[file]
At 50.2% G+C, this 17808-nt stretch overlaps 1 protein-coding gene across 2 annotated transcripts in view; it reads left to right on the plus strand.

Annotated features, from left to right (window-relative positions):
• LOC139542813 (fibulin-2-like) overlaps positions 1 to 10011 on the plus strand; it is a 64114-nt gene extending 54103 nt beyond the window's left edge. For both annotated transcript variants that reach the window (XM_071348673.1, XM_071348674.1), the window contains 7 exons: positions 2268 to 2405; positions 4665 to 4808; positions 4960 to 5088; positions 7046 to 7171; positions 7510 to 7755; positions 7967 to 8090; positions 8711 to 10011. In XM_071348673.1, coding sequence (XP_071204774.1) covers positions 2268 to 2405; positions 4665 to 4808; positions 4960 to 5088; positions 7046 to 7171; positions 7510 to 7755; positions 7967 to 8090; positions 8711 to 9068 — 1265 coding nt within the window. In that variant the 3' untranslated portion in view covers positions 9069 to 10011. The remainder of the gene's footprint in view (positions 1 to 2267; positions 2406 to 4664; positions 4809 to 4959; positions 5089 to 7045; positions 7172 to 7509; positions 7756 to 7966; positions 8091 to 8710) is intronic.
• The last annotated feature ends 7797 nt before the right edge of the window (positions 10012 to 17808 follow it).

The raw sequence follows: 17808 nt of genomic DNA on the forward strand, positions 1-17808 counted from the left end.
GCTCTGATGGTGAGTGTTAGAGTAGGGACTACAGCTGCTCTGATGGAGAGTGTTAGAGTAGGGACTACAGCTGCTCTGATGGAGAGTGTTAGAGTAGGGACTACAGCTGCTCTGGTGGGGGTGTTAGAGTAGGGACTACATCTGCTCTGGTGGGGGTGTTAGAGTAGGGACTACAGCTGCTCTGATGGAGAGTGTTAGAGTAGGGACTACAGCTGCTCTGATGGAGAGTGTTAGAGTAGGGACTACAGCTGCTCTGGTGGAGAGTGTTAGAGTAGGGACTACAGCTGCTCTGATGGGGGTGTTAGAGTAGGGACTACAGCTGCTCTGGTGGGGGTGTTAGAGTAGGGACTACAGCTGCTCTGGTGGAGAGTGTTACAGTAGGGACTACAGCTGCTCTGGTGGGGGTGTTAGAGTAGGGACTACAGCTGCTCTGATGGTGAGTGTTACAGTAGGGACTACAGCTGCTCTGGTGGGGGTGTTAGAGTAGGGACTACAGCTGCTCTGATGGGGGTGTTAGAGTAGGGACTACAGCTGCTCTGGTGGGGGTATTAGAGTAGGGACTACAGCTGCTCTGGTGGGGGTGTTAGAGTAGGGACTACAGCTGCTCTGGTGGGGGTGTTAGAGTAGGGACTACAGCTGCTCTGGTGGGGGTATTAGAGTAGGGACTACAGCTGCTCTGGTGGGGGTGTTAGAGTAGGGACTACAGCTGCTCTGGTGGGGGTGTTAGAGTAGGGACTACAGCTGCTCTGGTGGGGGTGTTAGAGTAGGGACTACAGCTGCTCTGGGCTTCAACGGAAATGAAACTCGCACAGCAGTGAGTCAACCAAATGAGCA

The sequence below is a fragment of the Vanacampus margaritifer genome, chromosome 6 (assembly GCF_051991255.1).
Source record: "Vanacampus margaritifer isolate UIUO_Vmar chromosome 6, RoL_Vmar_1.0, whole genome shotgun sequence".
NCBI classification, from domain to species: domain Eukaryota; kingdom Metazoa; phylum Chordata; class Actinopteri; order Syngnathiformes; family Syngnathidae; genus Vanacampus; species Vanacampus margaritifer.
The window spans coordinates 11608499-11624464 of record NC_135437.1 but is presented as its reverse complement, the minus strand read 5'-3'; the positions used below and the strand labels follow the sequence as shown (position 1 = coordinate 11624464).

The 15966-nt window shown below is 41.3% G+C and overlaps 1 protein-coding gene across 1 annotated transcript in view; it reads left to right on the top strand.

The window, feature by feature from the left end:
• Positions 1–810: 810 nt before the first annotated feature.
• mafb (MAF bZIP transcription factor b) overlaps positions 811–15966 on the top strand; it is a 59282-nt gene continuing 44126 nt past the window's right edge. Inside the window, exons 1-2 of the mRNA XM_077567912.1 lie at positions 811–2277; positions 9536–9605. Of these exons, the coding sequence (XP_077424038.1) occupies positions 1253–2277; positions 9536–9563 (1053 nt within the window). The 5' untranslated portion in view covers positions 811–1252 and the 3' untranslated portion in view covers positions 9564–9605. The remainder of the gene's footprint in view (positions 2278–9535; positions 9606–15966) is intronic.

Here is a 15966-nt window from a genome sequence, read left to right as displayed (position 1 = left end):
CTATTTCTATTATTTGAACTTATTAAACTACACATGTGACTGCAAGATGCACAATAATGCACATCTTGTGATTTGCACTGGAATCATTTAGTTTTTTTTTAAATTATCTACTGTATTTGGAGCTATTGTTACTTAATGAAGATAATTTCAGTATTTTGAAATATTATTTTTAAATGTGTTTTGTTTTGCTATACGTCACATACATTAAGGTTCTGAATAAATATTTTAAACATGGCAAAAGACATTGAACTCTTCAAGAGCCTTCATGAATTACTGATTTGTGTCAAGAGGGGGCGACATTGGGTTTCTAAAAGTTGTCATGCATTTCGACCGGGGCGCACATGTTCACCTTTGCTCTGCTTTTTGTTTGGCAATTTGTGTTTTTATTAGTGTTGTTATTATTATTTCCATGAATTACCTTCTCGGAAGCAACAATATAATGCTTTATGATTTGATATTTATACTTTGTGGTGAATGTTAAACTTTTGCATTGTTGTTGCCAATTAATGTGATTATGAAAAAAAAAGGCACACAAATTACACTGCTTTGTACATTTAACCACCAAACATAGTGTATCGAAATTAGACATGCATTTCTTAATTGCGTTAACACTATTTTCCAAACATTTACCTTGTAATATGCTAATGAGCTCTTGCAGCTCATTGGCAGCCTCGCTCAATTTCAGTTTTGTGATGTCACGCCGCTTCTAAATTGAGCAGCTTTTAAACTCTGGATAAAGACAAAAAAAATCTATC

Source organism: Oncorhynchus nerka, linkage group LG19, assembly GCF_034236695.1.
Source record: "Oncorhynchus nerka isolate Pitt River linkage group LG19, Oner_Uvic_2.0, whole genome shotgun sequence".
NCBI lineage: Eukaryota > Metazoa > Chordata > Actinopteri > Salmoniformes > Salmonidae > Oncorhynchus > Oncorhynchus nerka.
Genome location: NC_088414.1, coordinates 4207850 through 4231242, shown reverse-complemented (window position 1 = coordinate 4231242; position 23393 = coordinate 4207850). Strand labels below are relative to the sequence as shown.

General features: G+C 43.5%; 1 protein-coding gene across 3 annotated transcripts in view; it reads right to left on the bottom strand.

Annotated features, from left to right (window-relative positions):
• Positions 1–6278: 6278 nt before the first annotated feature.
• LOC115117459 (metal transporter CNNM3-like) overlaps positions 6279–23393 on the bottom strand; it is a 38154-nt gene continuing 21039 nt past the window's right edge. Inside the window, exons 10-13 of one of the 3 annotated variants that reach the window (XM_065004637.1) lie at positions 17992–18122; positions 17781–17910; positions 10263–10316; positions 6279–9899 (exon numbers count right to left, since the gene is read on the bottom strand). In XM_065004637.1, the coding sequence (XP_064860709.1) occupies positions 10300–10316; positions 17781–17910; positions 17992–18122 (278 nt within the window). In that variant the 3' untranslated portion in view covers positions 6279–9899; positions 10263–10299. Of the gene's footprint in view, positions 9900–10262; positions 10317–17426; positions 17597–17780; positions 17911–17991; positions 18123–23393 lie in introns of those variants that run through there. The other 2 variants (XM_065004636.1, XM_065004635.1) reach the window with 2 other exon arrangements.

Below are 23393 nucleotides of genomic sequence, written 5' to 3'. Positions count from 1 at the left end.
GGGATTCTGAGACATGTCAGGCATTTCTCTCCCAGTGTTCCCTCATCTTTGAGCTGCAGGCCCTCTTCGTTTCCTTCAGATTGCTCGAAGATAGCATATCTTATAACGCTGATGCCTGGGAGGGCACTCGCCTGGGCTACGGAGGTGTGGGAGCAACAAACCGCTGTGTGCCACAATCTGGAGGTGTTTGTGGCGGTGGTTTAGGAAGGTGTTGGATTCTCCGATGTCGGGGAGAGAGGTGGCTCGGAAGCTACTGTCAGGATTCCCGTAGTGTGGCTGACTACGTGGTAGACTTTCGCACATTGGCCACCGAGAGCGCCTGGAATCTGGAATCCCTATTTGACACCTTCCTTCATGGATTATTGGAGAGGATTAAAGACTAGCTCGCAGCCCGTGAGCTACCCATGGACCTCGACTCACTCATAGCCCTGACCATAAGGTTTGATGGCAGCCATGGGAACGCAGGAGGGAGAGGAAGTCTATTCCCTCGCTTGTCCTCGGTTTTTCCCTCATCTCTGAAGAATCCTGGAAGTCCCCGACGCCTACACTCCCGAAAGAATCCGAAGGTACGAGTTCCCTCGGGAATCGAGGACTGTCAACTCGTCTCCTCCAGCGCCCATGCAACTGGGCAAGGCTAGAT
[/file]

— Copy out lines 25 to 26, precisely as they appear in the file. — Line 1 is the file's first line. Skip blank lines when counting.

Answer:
Below are 23393 nucleotides of genomic sequence, written 5' to 3'. Positions count from 1 at the left end.
GGGATTCTGAGACATGTCAGGCATTTCTCTCCCAGTGTTCCCTCATCTTTGAGCTGCAGGCCCTCTTCGTTTCCTTCAGATTGCTCGAAGATAGCATATCTTATAACGCTGATGCCTGGGAGGGCACTCGCCTGGGCTACGGAGGTGTGGGAGCAACAAACCGCTGTGTGCCACAATCTGGAGGTGTTTGTGGCGGTGGTTTAGGAAGGTGTTGGATTCTCCGATGTCGGGGAGAGAGGTGGCTCGGAAGCTACTGTCAGGATTCCCGTAGTGTGGCTGACTACGTGGTAGACTTTCGCACATTGGCCACCGAGAGCGCCTGGAATCTGGAATCCCTATTTGACACCTTCCTTCATGGATTATTGGAGAGGATTAAAGACTAGCTCGCAGCCCGTGAGCTACCCATGGACCTCGACTCACTCATAGCCCTGACCATAAGGTTTGATGGCAGCCATGGGAACGCAGGAGGGAGAGGAAGTCTATTCCCTCGCTTGTCCTCGGTTTTTCCCTCATCTCTGAAGAATCCTGGAAGTCCCCGACGCCTACACTCCCGAAAGAATCCGAAGGTACGAGTTCCCTCGGGAATCGAGGACTGTCAACTCGTCTCCTCCAGCGCCCATGCAACTGGGCAAGGCTAGAT